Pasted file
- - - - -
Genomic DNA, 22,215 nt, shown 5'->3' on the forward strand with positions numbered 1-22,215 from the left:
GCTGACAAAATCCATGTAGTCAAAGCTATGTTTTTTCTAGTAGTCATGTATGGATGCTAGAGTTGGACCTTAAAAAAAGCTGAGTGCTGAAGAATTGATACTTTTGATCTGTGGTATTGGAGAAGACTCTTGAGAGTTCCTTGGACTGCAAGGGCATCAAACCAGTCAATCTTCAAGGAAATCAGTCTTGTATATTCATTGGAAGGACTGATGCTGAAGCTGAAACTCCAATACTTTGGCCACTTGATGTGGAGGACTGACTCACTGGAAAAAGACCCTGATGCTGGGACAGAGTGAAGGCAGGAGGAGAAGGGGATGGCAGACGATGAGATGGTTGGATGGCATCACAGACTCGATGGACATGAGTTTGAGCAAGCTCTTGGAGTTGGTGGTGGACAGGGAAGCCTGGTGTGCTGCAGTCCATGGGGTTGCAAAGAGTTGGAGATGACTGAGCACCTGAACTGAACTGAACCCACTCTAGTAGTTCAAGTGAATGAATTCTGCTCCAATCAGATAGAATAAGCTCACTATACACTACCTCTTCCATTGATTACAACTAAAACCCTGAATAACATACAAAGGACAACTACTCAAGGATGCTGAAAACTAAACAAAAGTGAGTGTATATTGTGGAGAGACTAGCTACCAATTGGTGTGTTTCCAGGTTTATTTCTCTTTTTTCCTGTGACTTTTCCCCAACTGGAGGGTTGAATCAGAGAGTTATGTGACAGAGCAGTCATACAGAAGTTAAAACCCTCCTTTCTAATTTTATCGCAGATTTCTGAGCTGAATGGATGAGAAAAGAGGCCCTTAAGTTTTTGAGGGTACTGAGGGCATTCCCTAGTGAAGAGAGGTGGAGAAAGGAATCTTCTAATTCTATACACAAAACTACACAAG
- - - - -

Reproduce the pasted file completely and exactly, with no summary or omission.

Genomic DNA, 22,215 nt, shown 5'->3' on the forward strand with positions numbered 1-22,215 from the left:
GCTGACAAAATCCATGTAGTCAAAGCTATGTTTTTTCTAGTAGTCATGTATGGATGCTAGAGTTGGACCTTAAAAAAAGCTGAGTGCTGAAGAATTGATACTTTTGATCTGTGGTATTGGAGAAGACTCTTGAGAGTTCCTTGGACTGCAAGGGCATCAAACCAGTCAATCTTCAAGGAAATCAGTCTTGTATATTCATTGGAAGGACTGATGCTGAAGCTGAAACTCCAATACTTTGGCCACTTGATGTGGAGGACTGACTCACTGGAAAAAGACCCTGATGCTGGGACAGAGTGAAGGCAGGAGGAGAAGGGGATGGCAGACGATGAGATGGTTGGATGGCATCACAGACTCGATGGACATGAGTTTGAGCAAGCTCTTGGAGTTGGTGGTGGACAGGGAAGCCTGGTGTGCTGCAGTCCATGGGGTTGCAAAGAGTTGGAGATGACTGAGCACCTGAACTGAACTGAACCCACTCTAGTAGTTCAAGTGAATGAATTCTGCTCCAATCAGATAGAATAAGCTCACTATACACTACCTCTTCCATTGATTACAACTAAAACCCTGAATAACATACAAAGGACAACTACTCAAGGATGCTGAAAACTAAACAAAAGTGAGTGTATATTGTGGAGAGACTAGCTACCAATTGGTGTGTTTCCAGGTTTATTTCTCTTTTTTCCTGTGACTTTTCCCCAACTGGAGGGTTGAATCAGAGAGTTATGTGACAGAGCAGTCATACAGAAGTTAAAACCCTCCTTTCTAATTTTATCGCAGATTTCTGAGCTGAATGGATGAGAAAAGAGGCCCTTAAGTTTTTGAGGGTACTGAGGGCATTCCCTAGTGAAGAGAGGTGGAGAAAGGAATCTTCTAATTCTATACACAAAACTACACAAG